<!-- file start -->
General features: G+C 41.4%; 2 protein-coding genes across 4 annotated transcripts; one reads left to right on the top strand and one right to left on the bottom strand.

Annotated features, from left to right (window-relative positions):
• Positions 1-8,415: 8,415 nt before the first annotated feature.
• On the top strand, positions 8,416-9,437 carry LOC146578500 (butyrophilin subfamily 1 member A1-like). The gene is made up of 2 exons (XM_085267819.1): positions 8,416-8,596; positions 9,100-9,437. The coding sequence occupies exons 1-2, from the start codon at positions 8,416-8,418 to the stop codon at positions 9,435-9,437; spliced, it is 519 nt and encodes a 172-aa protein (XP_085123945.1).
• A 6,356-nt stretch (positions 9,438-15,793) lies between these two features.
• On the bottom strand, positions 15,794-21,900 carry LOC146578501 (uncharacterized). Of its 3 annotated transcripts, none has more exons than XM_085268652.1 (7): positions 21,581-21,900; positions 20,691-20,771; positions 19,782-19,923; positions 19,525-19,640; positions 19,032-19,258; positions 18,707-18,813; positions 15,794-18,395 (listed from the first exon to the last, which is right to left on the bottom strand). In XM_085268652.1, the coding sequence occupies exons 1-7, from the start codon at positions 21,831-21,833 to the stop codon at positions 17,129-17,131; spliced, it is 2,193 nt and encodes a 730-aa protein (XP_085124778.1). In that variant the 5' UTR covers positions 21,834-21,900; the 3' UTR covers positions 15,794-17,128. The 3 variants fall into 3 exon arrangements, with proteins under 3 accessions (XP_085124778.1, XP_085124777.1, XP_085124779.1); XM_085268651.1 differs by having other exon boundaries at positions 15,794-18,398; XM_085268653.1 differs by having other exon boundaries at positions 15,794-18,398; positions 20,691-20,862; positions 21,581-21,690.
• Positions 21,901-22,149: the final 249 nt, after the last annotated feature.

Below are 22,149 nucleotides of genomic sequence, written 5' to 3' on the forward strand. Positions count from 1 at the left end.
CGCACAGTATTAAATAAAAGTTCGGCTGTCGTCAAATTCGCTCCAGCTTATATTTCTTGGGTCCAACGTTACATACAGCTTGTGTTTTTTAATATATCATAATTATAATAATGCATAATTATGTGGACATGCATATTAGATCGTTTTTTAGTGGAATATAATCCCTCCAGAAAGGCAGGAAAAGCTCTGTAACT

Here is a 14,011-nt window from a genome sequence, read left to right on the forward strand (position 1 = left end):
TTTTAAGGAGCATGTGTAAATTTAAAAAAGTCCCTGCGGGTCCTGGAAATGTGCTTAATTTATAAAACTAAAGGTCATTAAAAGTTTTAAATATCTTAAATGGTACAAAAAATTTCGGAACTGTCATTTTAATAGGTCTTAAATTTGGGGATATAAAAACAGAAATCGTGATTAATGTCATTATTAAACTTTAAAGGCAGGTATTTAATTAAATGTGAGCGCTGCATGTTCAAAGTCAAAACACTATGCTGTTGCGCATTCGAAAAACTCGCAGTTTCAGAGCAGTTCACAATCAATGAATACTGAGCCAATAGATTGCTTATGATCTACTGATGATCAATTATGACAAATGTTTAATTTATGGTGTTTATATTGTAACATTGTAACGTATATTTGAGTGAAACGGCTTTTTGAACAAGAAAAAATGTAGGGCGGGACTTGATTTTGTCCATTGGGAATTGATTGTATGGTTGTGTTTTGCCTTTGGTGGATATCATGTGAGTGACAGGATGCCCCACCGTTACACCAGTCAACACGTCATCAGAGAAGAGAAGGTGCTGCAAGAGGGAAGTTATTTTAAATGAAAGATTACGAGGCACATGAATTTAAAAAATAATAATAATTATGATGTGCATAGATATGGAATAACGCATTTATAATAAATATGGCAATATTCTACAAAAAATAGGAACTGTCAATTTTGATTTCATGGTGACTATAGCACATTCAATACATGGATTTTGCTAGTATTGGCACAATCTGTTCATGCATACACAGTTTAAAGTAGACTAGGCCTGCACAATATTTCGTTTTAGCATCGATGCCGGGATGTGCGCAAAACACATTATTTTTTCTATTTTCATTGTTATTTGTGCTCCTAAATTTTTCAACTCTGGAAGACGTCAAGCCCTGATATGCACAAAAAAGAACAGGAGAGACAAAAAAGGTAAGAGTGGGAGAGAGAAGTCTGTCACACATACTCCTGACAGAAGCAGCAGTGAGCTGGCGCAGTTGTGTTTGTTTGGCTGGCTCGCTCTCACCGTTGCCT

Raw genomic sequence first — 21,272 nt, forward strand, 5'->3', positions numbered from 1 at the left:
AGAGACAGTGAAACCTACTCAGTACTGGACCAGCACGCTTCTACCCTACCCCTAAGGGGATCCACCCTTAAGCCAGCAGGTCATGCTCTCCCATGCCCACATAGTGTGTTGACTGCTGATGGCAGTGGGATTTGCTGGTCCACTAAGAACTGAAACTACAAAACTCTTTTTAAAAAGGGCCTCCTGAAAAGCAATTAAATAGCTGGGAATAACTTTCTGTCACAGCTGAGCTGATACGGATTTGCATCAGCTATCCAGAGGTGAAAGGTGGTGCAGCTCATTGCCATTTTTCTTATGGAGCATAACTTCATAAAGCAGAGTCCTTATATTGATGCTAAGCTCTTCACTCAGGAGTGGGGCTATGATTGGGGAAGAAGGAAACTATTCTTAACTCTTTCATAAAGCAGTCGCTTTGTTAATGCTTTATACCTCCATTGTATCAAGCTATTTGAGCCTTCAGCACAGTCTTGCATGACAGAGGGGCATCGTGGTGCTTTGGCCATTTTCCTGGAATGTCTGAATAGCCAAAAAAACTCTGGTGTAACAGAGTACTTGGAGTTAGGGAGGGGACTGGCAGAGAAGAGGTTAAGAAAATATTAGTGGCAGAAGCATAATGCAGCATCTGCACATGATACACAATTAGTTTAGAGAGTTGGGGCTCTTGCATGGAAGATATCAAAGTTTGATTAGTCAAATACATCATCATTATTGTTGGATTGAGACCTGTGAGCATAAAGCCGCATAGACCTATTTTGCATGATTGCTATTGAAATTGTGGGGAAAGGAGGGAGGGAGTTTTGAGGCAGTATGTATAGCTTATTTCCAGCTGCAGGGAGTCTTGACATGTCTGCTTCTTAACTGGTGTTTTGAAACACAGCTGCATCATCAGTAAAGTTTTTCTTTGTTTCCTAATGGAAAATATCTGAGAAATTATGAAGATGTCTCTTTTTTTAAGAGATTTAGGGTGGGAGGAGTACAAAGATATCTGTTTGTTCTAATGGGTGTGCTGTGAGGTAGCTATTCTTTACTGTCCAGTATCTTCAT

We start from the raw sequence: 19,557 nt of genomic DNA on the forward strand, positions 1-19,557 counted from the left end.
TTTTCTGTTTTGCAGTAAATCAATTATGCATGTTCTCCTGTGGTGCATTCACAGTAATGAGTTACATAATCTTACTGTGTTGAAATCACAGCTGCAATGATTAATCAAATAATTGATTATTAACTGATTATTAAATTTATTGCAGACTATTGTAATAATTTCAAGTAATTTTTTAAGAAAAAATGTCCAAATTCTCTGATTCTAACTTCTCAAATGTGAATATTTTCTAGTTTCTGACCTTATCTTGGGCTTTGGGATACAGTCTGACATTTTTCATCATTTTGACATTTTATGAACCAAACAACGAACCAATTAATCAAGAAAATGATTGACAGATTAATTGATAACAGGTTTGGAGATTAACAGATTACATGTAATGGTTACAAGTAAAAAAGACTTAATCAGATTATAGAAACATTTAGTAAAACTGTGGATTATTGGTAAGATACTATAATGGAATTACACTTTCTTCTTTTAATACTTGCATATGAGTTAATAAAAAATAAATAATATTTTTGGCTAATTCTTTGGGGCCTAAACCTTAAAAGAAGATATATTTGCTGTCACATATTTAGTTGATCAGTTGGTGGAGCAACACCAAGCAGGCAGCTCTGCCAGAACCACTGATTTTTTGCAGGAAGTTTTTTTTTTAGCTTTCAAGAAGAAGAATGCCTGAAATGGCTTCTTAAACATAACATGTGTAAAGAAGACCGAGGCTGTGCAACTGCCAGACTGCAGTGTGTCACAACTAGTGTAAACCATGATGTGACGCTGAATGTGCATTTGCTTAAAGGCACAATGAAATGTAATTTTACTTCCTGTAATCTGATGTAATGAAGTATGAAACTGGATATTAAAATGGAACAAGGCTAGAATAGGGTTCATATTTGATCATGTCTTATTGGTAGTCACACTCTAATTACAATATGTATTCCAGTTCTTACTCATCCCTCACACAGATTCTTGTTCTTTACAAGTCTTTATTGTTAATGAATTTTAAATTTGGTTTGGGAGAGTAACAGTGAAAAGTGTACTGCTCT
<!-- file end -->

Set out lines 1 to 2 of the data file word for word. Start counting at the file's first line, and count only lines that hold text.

General features: G+C 41.4%; 2 protein-coding genes across 4 annotated transcripts; one reads left to right on the top strand and one right to left on the bottom strand.

Annotated features, from left to right (window-relative positions):